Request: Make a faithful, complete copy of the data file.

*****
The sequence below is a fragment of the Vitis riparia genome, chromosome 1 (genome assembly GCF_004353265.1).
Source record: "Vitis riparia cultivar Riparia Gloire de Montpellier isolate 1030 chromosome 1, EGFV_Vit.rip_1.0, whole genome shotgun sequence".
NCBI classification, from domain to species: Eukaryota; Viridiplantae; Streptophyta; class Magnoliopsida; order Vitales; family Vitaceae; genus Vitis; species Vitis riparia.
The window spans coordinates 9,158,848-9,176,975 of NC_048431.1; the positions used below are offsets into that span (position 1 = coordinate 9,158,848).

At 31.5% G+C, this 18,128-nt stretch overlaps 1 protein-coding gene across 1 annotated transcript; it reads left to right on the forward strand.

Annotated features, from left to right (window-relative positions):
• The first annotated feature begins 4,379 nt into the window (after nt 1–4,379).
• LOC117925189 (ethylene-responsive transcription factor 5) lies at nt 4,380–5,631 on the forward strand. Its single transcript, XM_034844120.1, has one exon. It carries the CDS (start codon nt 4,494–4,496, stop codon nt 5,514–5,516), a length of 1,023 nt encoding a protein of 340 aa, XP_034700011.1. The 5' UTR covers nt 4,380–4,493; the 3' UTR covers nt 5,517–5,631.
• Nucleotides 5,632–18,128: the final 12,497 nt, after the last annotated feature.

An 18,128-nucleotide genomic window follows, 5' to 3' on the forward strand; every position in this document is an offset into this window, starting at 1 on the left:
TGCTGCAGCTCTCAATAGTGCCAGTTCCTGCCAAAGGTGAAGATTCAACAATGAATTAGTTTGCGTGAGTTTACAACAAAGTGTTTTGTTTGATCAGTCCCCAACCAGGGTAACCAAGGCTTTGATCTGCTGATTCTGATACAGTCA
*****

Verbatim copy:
The sequence below is a fragment of the Vitis riparia genome, chromosome 1 (genome assembly GCF_004353265.1).
Source record: "Vitis riparia cultivar Riparia Gloire de Montpellier isolate 1030 chromosome 1, EGFV_Vit.rip_1.0, whole genome shotgun sequence".
NCBI classification, from domain to species: Eukaryota; Viridiplantae; Streptophyta; class Magnoliopsida; order Vitales; family Vitaceae; genus Vitis; species Vitis riparia.
The window spans coordinates 9,158,848-9,176,975 of NC_048431.1; the positions used below are offsets into that span (position 1 = coordinate 9,158,848).

At 31.5% G+C, this 18,128-nt stretch overlaps 1 protein-coding gene across 1 annotated transcript; it reads left to right on the forward strand.

Annotated features, from left to right (window-relative positions):
• The first annotated feature begins 4,379 nt into the window (after nt 1–4,379).
• LOC117925189 (ethylene-responsive transcription factor 5) lies at nt 4,380–5,631 on the forward strand. Its single transcript, XM_034844120.1, has one exon. It carries the CDS (start codon nt 4,494–4,496, stop codon nt 5,514–5,516), a length of 1,023 nt encoding a protein of 340 aa, XP_034700011.1. The 5' UTR covers nt 4,380–4,493; the 3' UTR covers nt 5,517–5,631.
• Nucleotides 5,632–18,128: the final 12,497 nt, after the last annotated feature.

An 18,128-nucleotide genomic window follows, 5' to 3' on the forward strand; every position in this document is an offset into this window, starting at 1 on the left:
TGCTGCAGCTCTCAATAGTGCCAGTTCCTGCCAAAGGTGAAGATTCAACAATGAATTAGTTTGCGTGAGTTTACAACAAAGTGTTTTGTTTGATCAGTCCCCAACCAGGGTAACCAAGGCTTTGATCTGCTGATTCTGATACAGTCA